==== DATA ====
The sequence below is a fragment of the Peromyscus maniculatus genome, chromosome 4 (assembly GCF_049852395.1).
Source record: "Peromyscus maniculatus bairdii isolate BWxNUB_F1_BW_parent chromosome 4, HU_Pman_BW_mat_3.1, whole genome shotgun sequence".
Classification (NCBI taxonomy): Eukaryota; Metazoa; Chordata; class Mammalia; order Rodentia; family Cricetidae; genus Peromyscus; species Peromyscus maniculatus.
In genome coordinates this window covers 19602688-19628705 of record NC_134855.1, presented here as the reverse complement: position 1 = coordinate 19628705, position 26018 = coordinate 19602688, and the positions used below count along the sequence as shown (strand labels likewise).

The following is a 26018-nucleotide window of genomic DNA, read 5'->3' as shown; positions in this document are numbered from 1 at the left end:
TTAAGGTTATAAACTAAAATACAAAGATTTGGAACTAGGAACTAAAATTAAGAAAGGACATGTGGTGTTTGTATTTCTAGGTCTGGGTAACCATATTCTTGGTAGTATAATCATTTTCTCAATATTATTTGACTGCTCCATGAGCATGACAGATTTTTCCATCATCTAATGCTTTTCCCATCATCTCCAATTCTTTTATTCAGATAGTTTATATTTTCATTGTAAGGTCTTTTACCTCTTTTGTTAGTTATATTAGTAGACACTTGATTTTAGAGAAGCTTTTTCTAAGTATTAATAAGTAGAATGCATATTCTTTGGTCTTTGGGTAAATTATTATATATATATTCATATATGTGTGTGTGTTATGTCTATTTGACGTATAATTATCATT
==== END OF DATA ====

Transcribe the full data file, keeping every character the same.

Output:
The sequence below is a fragment of the Peromyscus maniculatus genome, chromosome 4 (assembly GCF_049852395.1).
Source record: "Peromyscus maniculatus bairdii isolate BWxNUB_F1_BW_parent chromosome 4, HU_Pman_BW_mat_3.1, whole genome shotgun sequence".
Classification (NCBI taxonomy): Eukaryota; Metazoa; Chordata; class Mammalia; order Rodentia; family Cricetidae; genus Peromyscus; species Peromyscus maniculatus.
In genome coordinates this window covers 19602688-19628705 of record NC_134855.1, presented here as the reverse complement: position 1 = coordinate 19628705, position 26018 = coordinate 19602688, and the positions used below count along the sequence as shown (strand labels likewise).

The following is a 26018-nucleotide window of genomic DNA, read 5'->3' as shown; positions in this document are numbered from 1 at the left end:
TTAAGGTTATAAACTAAAATACAAAGATTTGGAACTAGGAACTAAAATTAAGAAAGGACATGTGGTGTTTGTATTTCTAGGTCTGGGTAACCATATTCTTGGTAGTATAATCATTTTCTCAATATTATTTGACTGCTCCATGAGCATGACAGATTTTTCCATCATCTAATGCTTTTCCCATCATCTCCAATTCTTTTATTCAGATAGTTTATATTTTCATTGTAAGGTCTTTTACCTCTTTTGTTAGTTATATTAGTAGACACTTGATTTTAGAGAAGCTTTTTCTAAGTATTAATAAGTAGAATGCATATTCTTTGGTCTTTGGGTAAATTATTATATATATATTCATATATGTGTGTGTGTTATGTCTATTTGACGTATAATTATCATT